Employees today prioritize meaningful and fulfilling work. That’s a big opportunity for HR, says Deloria Nelson-Streete, president at Authentic Culture & Engagement Solutions Inc., whose optimistic yet realistic brand of HR has taught her how to make the most of challenging situations.
“Our idea of meaning and importance and life and all of that’s shifted,” she says. “The ground is literally moving under our feet. Companies, as well as HR, are trying to figure it out.”
To navigate changing priorities, Nelson-Streete says, organizations need to learn to lead with love.
“I get to know you and have an authentic relationship with you. I know what’s important to you,” she says. “If I lead you with love, it’s trying to put you in spaces where you can shine, putting you on assignments and work that’s meaningful to you, giving you the flexibility that you need to live your life.”
Employees are holding organizations more accountable for creating a better, more purpose-driven experience, so we asked Nelson-Streete to share her advice for leading with love to help people shine.
Equity doesn’t mean equal
Every person is unique, and that’s a powerful opportunity for translating the creativity, enthusiasm, and loyalty of your people into business impact — but only if you get to know them for who they are.
“If you get to know your people, you get to know what’s important to them,” Nelson-Streete says. “One size doesn’t fit all. It never did. But now people are claiming their independence; people are a lot more courageous about standing in their truth.”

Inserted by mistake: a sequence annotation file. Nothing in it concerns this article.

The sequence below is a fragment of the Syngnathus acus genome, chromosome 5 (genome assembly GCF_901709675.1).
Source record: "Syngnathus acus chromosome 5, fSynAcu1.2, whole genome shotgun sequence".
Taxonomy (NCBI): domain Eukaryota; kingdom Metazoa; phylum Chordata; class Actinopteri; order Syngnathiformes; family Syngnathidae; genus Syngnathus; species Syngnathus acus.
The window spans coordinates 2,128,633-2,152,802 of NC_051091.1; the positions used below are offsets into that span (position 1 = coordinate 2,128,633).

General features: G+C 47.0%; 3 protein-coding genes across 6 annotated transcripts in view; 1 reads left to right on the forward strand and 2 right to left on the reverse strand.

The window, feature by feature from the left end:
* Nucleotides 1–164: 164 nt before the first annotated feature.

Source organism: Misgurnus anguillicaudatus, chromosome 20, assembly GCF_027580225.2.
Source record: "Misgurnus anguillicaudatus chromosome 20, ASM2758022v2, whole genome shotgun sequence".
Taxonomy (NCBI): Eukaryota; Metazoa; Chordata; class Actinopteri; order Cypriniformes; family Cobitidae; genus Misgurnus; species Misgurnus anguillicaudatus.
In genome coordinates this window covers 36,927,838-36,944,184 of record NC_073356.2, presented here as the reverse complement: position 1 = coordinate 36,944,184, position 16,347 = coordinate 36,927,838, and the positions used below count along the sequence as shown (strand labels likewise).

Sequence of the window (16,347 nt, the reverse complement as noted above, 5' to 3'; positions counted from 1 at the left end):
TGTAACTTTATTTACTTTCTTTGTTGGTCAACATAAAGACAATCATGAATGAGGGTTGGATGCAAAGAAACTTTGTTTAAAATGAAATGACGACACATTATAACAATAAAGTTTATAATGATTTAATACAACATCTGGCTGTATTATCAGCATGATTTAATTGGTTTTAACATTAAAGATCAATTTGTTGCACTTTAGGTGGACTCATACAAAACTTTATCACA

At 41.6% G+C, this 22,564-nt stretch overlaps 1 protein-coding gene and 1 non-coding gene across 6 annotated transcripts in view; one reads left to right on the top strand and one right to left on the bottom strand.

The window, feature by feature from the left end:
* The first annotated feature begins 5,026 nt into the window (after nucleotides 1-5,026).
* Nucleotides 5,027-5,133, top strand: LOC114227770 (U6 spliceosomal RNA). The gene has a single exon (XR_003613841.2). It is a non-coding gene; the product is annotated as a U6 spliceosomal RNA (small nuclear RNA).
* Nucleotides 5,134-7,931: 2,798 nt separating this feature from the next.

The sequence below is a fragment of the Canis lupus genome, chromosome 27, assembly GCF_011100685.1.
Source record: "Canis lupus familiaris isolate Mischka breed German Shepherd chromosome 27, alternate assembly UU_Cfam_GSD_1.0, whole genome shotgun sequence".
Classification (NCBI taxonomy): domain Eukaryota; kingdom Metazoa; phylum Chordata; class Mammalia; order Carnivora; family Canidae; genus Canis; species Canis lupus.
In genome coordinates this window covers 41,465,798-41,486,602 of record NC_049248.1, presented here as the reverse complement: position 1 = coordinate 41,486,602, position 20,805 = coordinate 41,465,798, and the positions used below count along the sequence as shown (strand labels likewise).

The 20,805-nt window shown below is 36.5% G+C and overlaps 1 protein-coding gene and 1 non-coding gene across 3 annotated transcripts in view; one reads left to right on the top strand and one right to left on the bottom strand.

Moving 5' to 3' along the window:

A neurodivergent employee, for example, may need to listen to music or have a familiar TV show running in the background to help them focus better. For someone else, that might be a distraction; but for this employee, it’s how they work best. By creating an environment where an employee feels comfortable asking for that, and where those needs are respected and addressed, you can empower people to perform at their best every day. This is a big shift from how we’ve traditionally managed people.
“In the past, HR was rewarded for consistency and sameness,” Nelson-Streete says. “What is needed is flexibility and individuality, which is very similar to equity. Equity is giving people what they need, not giving everybody the same thing.”
Move beyond acceptance to appreciation
The years of asking people to conform, though, have made people — especially those from historically marginalized groups — very good at hiding their true selves to meet the status quo.
“There are all of these rules that we’ve been told, and we’ve learned to follow them,” Nelson-Streete says. That takes a major toll on an organization’s ability to differentiate.
“The amount of energy people spend shapeshifting to fit in is energy that they could be using to create, to innovate,” she says. “We’ve got to get all of this out the way so people can focus on meaningful work.”